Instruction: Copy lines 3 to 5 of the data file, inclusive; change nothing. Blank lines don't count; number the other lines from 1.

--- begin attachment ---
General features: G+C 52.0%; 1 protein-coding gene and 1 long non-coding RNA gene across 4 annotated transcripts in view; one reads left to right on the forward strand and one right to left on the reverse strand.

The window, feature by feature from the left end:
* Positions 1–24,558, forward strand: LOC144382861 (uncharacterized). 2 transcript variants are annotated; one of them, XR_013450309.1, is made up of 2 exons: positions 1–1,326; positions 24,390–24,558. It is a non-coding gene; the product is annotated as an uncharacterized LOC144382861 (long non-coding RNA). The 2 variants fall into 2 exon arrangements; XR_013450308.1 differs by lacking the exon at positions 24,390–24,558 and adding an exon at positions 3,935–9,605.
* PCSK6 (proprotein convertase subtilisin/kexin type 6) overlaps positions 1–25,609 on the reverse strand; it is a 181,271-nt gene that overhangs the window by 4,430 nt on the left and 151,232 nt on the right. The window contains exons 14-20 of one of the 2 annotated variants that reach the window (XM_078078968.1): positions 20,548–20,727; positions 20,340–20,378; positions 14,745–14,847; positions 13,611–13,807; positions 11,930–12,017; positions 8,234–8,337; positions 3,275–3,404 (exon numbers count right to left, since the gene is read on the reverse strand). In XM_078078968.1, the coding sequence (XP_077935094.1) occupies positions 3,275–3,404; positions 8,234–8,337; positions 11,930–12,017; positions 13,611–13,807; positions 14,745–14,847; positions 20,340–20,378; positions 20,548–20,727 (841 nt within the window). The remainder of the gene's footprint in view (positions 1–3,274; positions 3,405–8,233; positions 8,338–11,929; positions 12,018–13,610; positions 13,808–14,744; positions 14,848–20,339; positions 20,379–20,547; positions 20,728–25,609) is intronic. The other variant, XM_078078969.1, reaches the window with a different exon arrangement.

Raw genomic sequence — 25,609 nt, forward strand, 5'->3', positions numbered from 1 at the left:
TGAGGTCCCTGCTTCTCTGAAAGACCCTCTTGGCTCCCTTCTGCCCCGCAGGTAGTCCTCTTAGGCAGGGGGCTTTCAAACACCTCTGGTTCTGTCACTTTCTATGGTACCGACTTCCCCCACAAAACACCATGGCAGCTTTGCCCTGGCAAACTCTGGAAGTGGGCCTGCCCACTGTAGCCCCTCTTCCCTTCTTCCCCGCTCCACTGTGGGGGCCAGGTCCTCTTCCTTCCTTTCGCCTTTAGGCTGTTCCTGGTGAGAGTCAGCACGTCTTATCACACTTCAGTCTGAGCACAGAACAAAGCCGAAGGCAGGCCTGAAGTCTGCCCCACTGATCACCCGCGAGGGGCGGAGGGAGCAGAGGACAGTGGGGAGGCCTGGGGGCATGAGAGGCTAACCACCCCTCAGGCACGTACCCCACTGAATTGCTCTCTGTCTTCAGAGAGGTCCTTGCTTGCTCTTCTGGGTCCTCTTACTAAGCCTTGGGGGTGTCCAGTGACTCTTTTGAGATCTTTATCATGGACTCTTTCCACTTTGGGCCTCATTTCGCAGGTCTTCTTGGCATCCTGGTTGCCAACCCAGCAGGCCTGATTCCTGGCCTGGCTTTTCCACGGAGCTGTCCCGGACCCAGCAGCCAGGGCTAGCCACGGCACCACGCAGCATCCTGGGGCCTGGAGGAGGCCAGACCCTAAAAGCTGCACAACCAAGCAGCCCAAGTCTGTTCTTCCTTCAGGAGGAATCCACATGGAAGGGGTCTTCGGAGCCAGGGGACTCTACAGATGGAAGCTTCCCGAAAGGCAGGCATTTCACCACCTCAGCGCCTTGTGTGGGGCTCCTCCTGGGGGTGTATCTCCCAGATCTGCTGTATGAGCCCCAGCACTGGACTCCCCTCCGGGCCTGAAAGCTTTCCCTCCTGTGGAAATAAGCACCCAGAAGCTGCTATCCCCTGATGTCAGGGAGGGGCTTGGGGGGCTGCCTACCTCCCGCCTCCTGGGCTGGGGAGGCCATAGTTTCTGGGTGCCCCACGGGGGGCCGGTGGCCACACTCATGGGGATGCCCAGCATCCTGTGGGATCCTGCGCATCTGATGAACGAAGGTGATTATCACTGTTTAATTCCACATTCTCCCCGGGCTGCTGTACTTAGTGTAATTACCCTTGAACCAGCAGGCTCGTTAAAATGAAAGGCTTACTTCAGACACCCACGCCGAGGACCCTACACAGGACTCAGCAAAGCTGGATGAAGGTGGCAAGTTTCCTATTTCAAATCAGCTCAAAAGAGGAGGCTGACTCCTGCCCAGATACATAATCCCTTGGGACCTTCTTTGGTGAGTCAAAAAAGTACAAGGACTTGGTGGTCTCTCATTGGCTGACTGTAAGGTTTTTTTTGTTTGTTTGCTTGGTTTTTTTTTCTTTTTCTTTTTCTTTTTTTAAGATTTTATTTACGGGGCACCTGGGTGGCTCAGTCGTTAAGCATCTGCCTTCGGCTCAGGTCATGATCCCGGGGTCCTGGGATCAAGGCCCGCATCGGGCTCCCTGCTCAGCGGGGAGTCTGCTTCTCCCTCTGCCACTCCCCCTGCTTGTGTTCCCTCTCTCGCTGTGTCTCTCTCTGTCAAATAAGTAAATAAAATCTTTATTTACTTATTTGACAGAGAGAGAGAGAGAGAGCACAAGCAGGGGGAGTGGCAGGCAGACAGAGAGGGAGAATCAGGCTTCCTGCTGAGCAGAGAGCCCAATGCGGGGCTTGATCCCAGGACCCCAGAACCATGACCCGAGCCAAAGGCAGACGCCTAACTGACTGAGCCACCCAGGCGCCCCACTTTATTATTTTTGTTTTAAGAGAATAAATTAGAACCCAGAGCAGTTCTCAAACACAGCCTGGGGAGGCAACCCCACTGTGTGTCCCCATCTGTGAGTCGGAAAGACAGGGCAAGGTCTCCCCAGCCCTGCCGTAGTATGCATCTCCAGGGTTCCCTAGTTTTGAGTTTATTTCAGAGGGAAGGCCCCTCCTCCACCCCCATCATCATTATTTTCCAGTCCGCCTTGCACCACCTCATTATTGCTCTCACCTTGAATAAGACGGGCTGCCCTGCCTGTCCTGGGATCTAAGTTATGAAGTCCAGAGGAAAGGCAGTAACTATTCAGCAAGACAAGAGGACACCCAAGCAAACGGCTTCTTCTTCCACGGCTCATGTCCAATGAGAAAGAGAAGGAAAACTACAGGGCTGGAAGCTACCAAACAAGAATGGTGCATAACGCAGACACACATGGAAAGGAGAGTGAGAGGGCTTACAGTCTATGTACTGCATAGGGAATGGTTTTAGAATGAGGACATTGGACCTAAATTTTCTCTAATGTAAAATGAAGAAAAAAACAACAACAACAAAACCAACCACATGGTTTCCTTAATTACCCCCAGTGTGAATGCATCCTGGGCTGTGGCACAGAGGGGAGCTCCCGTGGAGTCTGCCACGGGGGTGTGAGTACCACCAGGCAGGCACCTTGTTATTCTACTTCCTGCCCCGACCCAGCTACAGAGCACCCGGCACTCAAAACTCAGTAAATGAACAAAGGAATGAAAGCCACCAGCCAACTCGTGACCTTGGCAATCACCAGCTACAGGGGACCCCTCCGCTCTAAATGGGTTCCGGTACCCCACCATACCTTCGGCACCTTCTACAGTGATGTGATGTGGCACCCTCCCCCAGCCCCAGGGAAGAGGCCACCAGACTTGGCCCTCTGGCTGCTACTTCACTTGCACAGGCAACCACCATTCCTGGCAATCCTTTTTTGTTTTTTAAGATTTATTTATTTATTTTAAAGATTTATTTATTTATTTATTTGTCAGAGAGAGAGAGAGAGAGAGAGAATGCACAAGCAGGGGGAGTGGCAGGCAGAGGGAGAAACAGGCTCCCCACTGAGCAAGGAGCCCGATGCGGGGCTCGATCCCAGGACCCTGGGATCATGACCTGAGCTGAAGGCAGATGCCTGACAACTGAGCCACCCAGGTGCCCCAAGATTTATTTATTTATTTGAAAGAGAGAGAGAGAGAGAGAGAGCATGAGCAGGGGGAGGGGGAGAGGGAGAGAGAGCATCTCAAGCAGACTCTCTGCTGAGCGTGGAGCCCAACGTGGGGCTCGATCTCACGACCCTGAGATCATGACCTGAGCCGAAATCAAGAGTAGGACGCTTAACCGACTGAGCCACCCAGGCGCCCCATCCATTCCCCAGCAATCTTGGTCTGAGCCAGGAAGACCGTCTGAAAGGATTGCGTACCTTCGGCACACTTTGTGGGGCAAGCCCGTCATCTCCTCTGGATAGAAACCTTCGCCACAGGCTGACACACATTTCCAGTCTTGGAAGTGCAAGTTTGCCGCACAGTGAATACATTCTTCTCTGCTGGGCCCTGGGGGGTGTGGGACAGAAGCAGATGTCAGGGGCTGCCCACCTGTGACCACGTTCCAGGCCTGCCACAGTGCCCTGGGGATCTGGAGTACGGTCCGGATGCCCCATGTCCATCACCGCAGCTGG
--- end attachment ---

* Positions 1–24,558, forward strand: LOC144382861 (uncharacterized). 2 transcript variants are annotated; one of them, XR_013450309.1, is made up of 2 exons: positions 1–1,326; positions 24,390–24,558. It is a non-coding gene; the product is annotated as an uncharacterized LOC144382861 (long non-coding RNA). The 2 variants fall into 2 exon arrangements; XR_013450308.1 differs by lacking the exon at positions 24,390–24,558 and adding an exon at positions 3,935–9,605.
* PCSK6 (proprotein convertase subtilisin/kexin type 6) overlaps positions 1–25,609 on the reverse strand; it is a 181,271-nt gene that overhangs the window by 4,430 nt on the left and 151,232 nt on the right. The window contains exons 14-20 of one of the 2 annotated variants that reach the window (XM_078078968.1): positions 20,548–20,727; positions 20,340–20,378; positions 14,745–14,847; positions 13,611–13,807; positions 11,930–12,017; positions 8,234–8,337; positions 3,275–3,404 (exon numbers count right to left, since the gene is read on the reverse strand). In XM_078078968.1, the coding sequence (XP_077935094.1) occupies positions 3,275–3,404; positions 8,234–8,337; positions 11,930–12,017; positions 13,611–13,807; positions 14,745–14,847; positions 20,340–20,378; positions 20,548–20,727 (841 nt within the window). The remainder of the gene's footprint in view (positions 1–3,274; positions 3,405–8,233; positions 8,338–11,929; positions 12,018–13,610; positions 13,808–14,744; positions 14,848–20,339; positions 20,379–20,547; positions 20,728–25,609) is intronic. The other variant, XM_078078969.1, reaches the window with a different exon arrangement.

Raw genomic sequence — 25,609 nt, forward strand, 5'->3', positions numbered from 1 at the left: